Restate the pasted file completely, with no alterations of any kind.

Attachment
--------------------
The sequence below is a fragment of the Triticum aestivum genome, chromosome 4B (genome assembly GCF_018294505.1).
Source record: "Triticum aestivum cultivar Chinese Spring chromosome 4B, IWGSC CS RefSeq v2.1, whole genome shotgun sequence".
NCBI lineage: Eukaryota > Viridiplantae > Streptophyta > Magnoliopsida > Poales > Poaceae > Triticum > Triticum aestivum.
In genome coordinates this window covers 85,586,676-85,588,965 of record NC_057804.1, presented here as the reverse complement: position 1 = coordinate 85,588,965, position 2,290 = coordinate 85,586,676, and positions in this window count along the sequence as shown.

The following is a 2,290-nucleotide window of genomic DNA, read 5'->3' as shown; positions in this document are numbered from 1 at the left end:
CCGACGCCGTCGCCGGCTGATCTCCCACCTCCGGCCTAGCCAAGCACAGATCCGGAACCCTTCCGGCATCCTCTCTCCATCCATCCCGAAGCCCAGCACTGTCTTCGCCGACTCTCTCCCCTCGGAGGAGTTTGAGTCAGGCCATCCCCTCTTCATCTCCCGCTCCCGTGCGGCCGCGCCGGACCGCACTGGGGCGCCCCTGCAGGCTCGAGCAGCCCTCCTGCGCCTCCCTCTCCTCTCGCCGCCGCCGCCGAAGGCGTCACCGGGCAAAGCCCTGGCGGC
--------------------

The sequence below is a fragment of the Triticum aestivum genome, chromosome 4B (genome assembly GCF_018294505.1).
Source record: "Triticum aestivum cultivar Chinese Spring chromosome 4B, IWGSC CS RefSeq v2.1, whole genome shotgun sequence".
NCBI lineage: Eukaryota > Viridiplantae > Streptophyta > Magnoliopsida > Poales > Poaceae > Triticum > Triticum aestivum.
In genome coordinates this window covers 85,586,676-85,588,965 of record NC_057804.1, presented here as the reverse complement: position 1 = coordinate 85,588,965, position 2,290 = coordinate 85,586,676, and positions in this window count along the sequence as shown.

The following is a 2,290-nucleotide window of genomic DNA, read 5'->3' as shown; positions in this document are numbered from 1 at the left end:
CCGACGCCGTCGCCGGCTGATCTCCCACCTCCGGCCTAGCCAAGCACAGATCCGGAACCCTTCCGGCATCCTCTCTCCATCCATCCCGAAGCCCAGCACTGTCTTCGCCGACTCTCTCCCCTCGGAGGAGTTTGAGTCAGGCCATCCCCTCTTCATCTCCCGCTCCCGTGCGGCCGCGCCGGACCGCACTGGGGCGCCCCTGCAGGCTCGAGCAGCCCTCCTGCGCCTCCCTCTCCTCTCGCCGCCGCCGCCGAAGGCGTCACCGGGCAAAGCCCTGGCGGC